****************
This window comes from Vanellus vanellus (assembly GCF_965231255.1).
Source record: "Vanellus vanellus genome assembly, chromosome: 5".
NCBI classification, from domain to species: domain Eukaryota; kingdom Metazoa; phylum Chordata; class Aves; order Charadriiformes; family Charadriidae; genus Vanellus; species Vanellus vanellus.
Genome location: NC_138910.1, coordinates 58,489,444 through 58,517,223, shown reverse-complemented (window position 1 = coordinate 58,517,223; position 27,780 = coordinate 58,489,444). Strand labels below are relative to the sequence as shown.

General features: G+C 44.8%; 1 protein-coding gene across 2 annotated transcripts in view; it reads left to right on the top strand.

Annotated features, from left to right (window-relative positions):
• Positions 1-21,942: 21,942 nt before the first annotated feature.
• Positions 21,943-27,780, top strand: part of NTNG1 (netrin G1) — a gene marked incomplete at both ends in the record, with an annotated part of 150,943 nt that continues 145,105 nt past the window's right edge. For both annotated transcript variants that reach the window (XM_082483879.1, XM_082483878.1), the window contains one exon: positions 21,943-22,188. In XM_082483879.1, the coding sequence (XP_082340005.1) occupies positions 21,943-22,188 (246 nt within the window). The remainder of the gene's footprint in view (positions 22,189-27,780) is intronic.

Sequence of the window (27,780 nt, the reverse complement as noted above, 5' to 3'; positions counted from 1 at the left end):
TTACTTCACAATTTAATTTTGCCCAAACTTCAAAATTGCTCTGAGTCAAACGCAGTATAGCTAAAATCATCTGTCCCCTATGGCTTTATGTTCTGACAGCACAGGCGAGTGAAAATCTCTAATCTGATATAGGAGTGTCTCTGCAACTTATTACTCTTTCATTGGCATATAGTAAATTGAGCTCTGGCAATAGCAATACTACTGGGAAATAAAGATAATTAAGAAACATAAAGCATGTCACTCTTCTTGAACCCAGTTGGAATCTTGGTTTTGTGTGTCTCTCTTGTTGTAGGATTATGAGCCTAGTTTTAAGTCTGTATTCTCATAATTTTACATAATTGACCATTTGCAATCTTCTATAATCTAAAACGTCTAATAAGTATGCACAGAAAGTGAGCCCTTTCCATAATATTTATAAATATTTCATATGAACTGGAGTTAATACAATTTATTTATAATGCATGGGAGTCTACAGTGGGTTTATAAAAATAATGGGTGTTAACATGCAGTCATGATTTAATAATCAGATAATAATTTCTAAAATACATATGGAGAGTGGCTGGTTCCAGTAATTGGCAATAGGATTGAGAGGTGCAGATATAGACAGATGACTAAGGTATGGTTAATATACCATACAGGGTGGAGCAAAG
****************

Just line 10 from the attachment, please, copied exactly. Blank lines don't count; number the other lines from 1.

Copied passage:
TTACTTCACAATTTAATTTTGCCCAAACTTCAAAATTGCTCTGAGTCAAACGCAGTATAGCTAAAATCATCTGTCCCCTATGGCTTTATGTTCTGACAGCACAGGCGAGTGAAAATCTCTAATCTGATATAGGAGTGTCTCTGCAACTTATTACTCTTTCATTGGCATATAGTAAATTGAGCTCTGGCAATAGCAATACTACTGGGAAATAAAGATAATTAAGAAACATAAAGCATGTCACTCTTCTTGAACCCAGTTGGAATCTTGGTTTTGTGTGTCTCTCTTGTTGTAGGATTATGAGCCTAGTTTTAAGTCTGTATTCTCATAATTTTACATAATTGACCATTTGCAATCTTCTATAATCTAAAACGTCTAATAAGTATGCACAGAAAGTGAGCCCTTTCCATAATATTTATAAATATTTCATATGAACTGGAGTTAATACAATTTATTTATAATGCATGGGAGTCTACAGTGGGTTTATAAAAATAATGGGTGTTAACATGCAGTCATGATTTAATAATCAGATAATAATTTCTAAAATACATATGGAGAGTGGCTGGTTCCAGTAATTGGCAATAGGATTGAGAGGTGCAGATATAGACAGATGACTAAGGTATGGTTAATATACCATACAGGGTGGAGCAAAG